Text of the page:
Veteran actress Atsuko Takahata called a press conference on Aug. 26 to apologize for the actions of her 22-year-old son, who had been arrested several days earlier for sexually assaulting a hotel employee in Maebashi, Gunma Prefecture, while on location for an acting job. Some media observers mentioned that such press conferences are unique to Japan. American TV personality Dave Spector told The Japan Times that celebrities in the U.S. aren’t expected to take responsibility for the misdemeanors of their adult offspring. This is true but misses the point of this particular scandal.

It’s an open secret that the children of many Japanese stars get work in show business due to the lobbying efforts of those stars rather than through the children’s own efforts or talents, a situation known as nanahikari (seven lights). Everybody understands this situation, and those parents are, realistically speaking, responsible for their children’s actions if those children are public figures, because they are the ones who made them so. Nanahikari is especially relevant in Takahata’s case because, according to showbiz journalists, she had aggressively pushed her actor son Yuta on producers while ignoring his antisocial proclivities. An NHK employee told the weekly magazine Sunday Mainichi that last year, when Yuta was appearing in NHK’s morning serial “Mare,” he “made passes” at almost every woman on the set in a disturbingly indiscriminate manner, as if he didn’t care what other people thought.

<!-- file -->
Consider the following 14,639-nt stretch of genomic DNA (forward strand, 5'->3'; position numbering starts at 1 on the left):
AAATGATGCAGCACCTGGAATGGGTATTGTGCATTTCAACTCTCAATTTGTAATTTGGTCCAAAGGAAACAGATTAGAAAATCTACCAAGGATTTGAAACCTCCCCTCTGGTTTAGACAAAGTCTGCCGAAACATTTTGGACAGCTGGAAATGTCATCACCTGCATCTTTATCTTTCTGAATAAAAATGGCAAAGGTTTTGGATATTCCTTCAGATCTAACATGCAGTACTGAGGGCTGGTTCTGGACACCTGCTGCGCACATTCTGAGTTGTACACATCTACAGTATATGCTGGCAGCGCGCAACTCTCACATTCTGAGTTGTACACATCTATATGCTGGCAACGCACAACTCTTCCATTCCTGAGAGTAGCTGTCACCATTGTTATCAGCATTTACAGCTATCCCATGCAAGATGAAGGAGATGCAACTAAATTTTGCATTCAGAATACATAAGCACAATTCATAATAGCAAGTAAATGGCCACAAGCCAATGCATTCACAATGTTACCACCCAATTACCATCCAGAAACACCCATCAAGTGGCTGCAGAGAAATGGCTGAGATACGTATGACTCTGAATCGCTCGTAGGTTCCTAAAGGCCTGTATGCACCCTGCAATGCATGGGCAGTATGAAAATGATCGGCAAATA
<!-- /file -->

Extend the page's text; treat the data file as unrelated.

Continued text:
Similarly, when actress Yoshiko Mita’s son was arrested for drugs in 1998, she was blamed because she had gotten him acting jobs and he was already infamous for his immature professional attitude. Several years ago, ubiquitous TV emcee Monta Mino quit the business after his son, for whom he secured a high-powered position at the Nippon TV network, was arrested for attempted robbery. Mino’s sin of paternal association was compounded by his own on-air modus operandi: He hosted a popular morning news show where he aggressively derided celebrities involved in scandals.

In contrast, when Reiko Takashima, another veteran actress, recently apologized for the arrest of her husband for possession of illegal drugs, the requisite press conference seemed like an exercise in going through the motions. Though Noboru Takachi, whom Takashima subsequently divorced, is an actor, he never really rode on Takashima’s coattails, so when she told the press she was partly responsible for Takachi’s crime simply because she was his wife, it sounded forced.

But making distinctions with regard to a culturally mandated ritual gets you nowhere. What’s important is the underlying reason for the ritual, and in the cases of Takahata and Takashima the purpose of the apology was to safeguard the speakers’ positions in show business. The real difference between the two gestures is the difference between the crimes themselves. Though prosecutors decided to drop the case after Yuta reached a settlement with the victim, he admitted to the attack, and his crime is — by any standard — worse than Takachi’s, which means Atsuko Takahata will suffer more than Takashima will, professionally speaking.